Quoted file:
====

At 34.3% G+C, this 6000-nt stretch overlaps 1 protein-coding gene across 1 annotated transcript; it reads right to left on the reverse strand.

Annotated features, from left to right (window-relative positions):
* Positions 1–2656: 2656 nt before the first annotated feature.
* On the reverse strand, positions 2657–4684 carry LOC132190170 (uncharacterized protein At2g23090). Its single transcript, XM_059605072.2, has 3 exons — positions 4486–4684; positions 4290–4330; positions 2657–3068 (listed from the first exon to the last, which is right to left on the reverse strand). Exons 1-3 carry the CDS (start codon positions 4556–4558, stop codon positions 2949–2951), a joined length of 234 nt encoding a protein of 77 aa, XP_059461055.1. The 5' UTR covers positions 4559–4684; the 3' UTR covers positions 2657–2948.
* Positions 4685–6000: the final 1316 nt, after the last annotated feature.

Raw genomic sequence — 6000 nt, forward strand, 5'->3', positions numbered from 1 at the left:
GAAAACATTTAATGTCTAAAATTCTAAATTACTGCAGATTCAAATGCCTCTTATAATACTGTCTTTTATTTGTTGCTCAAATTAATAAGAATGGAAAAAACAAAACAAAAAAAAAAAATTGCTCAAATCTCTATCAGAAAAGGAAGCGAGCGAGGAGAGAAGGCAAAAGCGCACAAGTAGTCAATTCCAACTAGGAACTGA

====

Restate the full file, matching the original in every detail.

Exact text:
At 34.3% G+C, this 6000-nt stretch overlaps 1 protein-coding gene across 1 annotated transcript; it reads right to left on the reverse strand.

Annotated features, from left to right (window-relative positions):
* Positions 1–2656: 2656 nt before the first annotated feature.
* On the reverse strand, positions 2657–4684 carry LOC132190170 (uncharacterized protein At2g23090). Its single transcript, XM_059605072.2, has 3 exons — positions 4486–4684; positions 4290–4330; positions 2657–3068 (listed from the first exon to the last, which is right to left on the reverse strand). Exons 1-3 carry the CDS (start codon positions 4556–4558, stop codon positions 2949–2951), a joined length of 234 nt encoding a protein of 77 aa, XP_059461055.1. The 5' UTR covers positions 4559–4684; the 3' UTR covers positions 2657–2948.
* Positions 4685–6000: the final 1316 nt, after the last annotated feature.

Raw genomic sequence — 6000 nt, forward strand, 5'->3', positions numbered from 1 at the left:
GAAAACATTTAATGTCTAAAATTCTAAATTACTGCAGATTCAAATGCCTCTTATAATACTGTCTTTTATTTGTTGCTCAAATTAATAAGAATGGAAAAAACAAAACAAAAAAAAAAAATTGCTCAAATCTCTATCAGAAAAGGAAGCGAGCGAGGAGAGAAGGCAAAAGCGCACAAGTAGTCAATTCCAACTAGGAACTGA